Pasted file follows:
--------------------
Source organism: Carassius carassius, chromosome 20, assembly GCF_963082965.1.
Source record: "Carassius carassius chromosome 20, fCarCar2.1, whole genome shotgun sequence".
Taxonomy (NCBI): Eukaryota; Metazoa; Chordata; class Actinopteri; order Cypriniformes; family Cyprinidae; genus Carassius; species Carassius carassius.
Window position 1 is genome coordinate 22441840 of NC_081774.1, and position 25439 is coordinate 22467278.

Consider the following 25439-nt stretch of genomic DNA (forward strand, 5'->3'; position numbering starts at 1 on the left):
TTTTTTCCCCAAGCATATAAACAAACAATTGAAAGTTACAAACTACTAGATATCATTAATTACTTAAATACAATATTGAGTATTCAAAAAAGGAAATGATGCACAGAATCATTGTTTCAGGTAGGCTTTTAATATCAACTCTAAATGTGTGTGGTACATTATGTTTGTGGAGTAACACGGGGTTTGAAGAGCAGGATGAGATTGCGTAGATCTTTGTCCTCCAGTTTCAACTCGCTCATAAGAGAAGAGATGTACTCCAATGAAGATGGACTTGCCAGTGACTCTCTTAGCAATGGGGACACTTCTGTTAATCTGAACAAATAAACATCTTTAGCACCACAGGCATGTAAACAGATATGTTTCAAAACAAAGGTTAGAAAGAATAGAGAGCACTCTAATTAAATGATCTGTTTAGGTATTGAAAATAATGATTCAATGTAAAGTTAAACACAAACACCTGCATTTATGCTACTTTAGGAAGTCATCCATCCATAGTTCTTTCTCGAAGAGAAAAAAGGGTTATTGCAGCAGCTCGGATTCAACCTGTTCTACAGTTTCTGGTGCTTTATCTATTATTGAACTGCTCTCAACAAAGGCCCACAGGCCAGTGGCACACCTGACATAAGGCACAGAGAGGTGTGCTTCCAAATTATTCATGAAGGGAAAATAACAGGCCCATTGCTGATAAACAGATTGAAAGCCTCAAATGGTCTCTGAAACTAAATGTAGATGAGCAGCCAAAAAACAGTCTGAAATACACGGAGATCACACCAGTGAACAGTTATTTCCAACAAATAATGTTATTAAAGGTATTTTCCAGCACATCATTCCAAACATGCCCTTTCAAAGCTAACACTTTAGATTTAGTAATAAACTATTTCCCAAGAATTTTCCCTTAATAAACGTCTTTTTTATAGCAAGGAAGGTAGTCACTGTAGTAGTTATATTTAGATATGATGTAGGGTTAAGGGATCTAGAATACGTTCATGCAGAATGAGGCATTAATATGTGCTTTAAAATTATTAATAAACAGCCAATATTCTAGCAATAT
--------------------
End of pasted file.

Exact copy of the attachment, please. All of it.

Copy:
Source organism: Carassius carassius, chromosome 20, assembly GCF_963082965.1.
Source record: "Carassius carassius chromosome 20, fCarCar2.1, whole genome shotgun sequence".
Taxonomy (NCBI): Eukaryota; Metazoa; Chordata; class Actinopteri; order Cypriniformes; family Cyprinidae; genus Carassius; species Carassius carassius.
Window position 1 is genome coordinate 22441840 of NC_081774.1, and position 25439 is coordinate 22467278.

Consider the following 25439-nt stretch of genomic DNA (forward strand, 5'->3'; position numbering starts at 1 on the left):
TTTTTTCCCCAAGCATATAAACAAACAATTGAAAGTTACAAACTACTAGATATCATTAATTACTTAAATACAATATTGAGTATTCAAAAAAGGAAATGATGCACAGAATCATTGTTTCAGGTAGGCTTTTAATATCAACTCTAAATGTGTGTGGTACATTATGTTTGTGGAGTAACACGGGGTTTGAAGAGCAGGATGAGATTGCGTAGATCTTTGTCCTCCAGTTTCAACTCGCTCATAAGAGAAGAGATGTACTCCAATGAAGATGGACTTGCCAGTGACTCTCTTAGCAATGGGGACACTTCTGTTAATCTGAACAAATAAACATCTTTAGCACCACAGGCATGTAAACAGATATGTTTCAAAACAAAGGTTAGAAAGAATAGAGAGCACTCTAATTAAATGATCTGTTTAGGTATTGAAAATAATGATTCAATGTAAAGTTAAACACAAACACCTGCATTTATGCTACTTTAGGAAGTCATCCATCCATAGTTCTTTCTCGAAGAGAAAAAAGGGTTATTGCAGCAGCTCGGATTCAACCTGTTCTACAGTTTCTGGTGCTTTATCTATTATTGAACTGCTCTCAACAAAGGCCCACAGGCCAGTGGCACACCTGACATAAGGCACAGAGAGGTGTGCTTCCAAATTATTCATGAAGGGAAAATAACAGGCCCATTGCTGATAAACAGATTGAAAGCCTCAAATGGTCTCTGAAACTAAATGTAGATGAGCAGCCAAAAAACAGTCTGAAATACACGGAGATCACACCAGTGAACAGTTATTTCCAACAAATAATGTTATTAAAGGTATTTTCCAGCACATCATTCCAAACATGCCCTTTCAAAGCTAACACTTTAGATTTAGTAATAAACTATTTCCCAAGAATTTTCCCTTAATAAACGTCTTTTTTATAGCAAGGAAGGTAGTCACTGTAGTAGTTATATTTAGATATGATGTAGGGTTAAGGGATCTAGAATACGTTCATGCAGAATGAGGCATTAATATGTGCTTTAAAATTATTAATAAACAGCCAATATTCTAGCAATAT